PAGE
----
Lively, entertaining reviews of, and essays on, old and newer films and everything relating to them, written by professional author William Schoell.

Thursday, July 28, 2016


Auntie Mame and Patrick on the Statue of Liberty!
MAME (1974). Director: Gene Saks.

The story of madcap Auntie Mame was turned into the musical Mame, starring Angela Lansbury. Although Lansbury, who could sing and had appeared in a great many movies, could certainly have essayed her screen equivalent, the role was instead given to Lucille Ball, who couldn't sing a lick. Remember the classic "Operetta" episode of I Love Lucy? When Ricky remarks that Lucy on occasion hits a flat note, Ethel reassures him that "every time she opens her mouth the entire cast will join in." If only they had followed that policy in this movie, because dear Lucy's croaking pretty much devastates all of her numbers. However, that being said, Mame is not a bad movie. Ball is not up to Russell's level, but she's hardly terrible as Mame Dennis, although the picture is completely stolen by Bea Arthur as Vera Charles (Coral Browne was great as Vera in the original, but she didn't steal the picture from Russell). "The Man in the Moon" is a funny number, as is "Bosom Buddies," and "My Best Girl" is a pretty tune. There are other good songs, but Lucy butchers all of them, except when Jane Connell repeats her Broadway role as Agnes Gooch and adroitly delivers her one big solo. [There's also a new song, "Loving You."] Kirby Furlong and Bruce Davison [Stolen: One Husband] are fine as the young and older Patrick, respectively, and Doria Cook-Nelson scores as Patrick's fiancee, Gloria, as does Patrick Labyorteaux as Mame's little grandson, Peter. Lucille Benson is funny as the mother of Robert Preston's Beauregard Burnside, who marries Mame and travels the world with her. The sub-text of the film substitutes racism for anti-Semitism. Say what you will about Mame, when the whole troupe breaks into the title tune the movie certainly plays. Jerry Herman did both music and lyrics, including the snappy "Open a New Window," an anthem to having new life experiences.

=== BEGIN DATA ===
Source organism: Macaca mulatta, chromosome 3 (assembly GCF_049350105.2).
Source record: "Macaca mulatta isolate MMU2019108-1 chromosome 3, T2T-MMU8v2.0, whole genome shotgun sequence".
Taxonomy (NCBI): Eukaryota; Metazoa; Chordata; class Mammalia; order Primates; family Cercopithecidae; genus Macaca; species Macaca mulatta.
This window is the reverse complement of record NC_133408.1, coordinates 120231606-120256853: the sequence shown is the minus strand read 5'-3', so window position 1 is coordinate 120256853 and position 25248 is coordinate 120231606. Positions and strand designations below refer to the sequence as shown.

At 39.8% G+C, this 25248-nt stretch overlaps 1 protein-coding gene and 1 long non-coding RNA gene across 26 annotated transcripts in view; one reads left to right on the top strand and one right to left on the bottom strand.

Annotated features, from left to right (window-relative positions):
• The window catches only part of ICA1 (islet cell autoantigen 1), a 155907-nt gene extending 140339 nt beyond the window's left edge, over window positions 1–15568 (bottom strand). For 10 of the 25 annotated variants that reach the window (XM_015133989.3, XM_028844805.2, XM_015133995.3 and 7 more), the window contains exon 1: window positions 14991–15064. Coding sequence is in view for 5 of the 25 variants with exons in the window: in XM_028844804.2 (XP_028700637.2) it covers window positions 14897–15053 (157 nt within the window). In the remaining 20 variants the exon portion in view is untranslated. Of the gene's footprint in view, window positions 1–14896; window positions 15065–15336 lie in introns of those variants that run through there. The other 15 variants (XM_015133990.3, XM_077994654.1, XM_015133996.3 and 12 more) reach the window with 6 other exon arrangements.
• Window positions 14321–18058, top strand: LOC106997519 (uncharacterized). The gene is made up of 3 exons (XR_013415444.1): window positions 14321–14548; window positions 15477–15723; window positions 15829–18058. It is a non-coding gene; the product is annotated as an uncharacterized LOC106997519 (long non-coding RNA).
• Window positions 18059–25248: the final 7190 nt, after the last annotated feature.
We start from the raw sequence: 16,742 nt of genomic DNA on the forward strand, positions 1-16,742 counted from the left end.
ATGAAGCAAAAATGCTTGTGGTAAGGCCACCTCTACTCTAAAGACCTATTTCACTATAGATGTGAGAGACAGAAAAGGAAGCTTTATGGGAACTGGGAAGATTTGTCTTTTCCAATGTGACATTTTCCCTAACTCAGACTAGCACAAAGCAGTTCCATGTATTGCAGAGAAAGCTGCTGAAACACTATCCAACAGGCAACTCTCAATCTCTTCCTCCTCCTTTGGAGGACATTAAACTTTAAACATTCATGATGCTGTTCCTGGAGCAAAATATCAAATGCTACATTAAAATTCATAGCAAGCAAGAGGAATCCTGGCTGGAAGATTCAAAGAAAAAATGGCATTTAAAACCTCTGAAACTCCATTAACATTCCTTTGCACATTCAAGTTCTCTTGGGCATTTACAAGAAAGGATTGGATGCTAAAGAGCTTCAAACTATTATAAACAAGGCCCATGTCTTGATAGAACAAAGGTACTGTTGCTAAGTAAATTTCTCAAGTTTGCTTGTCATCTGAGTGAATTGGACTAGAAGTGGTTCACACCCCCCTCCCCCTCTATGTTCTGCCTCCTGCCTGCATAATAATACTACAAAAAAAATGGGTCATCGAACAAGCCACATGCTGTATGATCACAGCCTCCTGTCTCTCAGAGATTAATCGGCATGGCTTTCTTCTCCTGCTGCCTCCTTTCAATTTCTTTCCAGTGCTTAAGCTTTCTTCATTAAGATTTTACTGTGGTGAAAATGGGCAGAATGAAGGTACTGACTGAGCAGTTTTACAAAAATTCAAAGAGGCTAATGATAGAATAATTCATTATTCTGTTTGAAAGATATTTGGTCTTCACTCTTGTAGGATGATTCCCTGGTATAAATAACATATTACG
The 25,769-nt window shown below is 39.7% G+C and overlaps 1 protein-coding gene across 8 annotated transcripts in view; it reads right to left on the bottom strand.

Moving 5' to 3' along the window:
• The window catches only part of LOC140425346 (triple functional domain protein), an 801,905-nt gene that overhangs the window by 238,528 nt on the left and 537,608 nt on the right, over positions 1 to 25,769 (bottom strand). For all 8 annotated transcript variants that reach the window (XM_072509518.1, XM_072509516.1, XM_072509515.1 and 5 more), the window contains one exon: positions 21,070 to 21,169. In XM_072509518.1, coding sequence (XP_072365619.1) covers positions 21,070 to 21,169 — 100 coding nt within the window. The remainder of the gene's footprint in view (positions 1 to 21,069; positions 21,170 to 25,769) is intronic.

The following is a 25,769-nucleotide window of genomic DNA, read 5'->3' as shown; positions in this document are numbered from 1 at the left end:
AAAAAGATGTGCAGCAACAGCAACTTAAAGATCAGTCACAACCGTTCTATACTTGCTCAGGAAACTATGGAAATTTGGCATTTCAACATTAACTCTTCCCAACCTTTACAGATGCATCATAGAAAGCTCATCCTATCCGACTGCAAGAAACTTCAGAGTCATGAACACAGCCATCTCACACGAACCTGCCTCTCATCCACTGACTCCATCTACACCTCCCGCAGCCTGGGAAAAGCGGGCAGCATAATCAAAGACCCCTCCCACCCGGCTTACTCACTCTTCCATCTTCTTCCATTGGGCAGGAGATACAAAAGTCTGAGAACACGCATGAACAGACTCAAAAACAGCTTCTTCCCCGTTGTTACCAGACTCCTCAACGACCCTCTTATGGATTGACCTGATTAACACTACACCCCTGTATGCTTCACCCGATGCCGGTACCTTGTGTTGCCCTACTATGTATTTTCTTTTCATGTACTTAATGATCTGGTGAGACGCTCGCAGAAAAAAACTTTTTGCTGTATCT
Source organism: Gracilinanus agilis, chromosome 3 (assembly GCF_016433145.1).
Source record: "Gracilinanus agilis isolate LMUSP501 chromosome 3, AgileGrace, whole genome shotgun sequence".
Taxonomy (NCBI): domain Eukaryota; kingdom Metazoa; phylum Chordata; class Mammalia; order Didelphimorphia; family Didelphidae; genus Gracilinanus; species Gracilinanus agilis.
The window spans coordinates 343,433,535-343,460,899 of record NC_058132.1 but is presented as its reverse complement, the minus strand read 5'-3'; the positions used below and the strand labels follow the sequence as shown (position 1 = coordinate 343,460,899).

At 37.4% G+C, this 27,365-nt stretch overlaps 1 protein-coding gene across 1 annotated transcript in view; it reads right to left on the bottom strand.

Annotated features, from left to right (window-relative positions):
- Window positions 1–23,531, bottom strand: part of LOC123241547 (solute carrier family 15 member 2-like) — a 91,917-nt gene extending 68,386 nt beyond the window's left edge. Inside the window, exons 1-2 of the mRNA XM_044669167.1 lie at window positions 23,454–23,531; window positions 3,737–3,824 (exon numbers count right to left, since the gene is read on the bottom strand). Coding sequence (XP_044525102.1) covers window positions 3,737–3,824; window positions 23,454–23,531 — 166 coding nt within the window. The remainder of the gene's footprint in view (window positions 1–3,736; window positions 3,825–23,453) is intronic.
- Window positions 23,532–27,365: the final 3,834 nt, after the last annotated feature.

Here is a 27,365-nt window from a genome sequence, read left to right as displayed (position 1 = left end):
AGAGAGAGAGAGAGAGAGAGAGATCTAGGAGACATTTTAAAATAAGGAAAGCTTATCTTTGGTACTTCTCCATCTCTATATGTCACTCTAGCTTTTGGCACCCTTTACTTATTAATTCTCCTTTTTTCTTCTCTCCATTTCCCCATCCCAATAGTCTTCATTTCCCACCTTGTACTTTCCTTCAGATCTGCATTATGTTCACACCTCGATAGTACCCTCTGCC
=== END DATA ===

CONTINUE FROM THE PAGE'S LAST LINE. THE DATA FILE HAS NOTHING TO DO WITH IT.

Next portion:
Verdict: Not in the league of Auntie Mame, but not bad on its own terms. *** out of 4.


angelman66 said...

What a shame--you are so right, this could have been pretty decent but is totally wrecked by Lucy's singing voice, once famously described by costar William Frawley as a barrel of gravel on baked Alaska!!!

Pity, because if this had been a min musical version, she could have pulled it off, because Lucy really can act, and her tough characterization of Mame Dennis could have worked.

The Theodora Van Runkle costumes, excellent period production design and supporting performances are all notable, too, it's just that damn voice that sinks the whole ship!

Now you've made me want to see this again!!

William said...

You'll find that it has its charms in its own way, and some very good performances, and there's always Bea Arthur!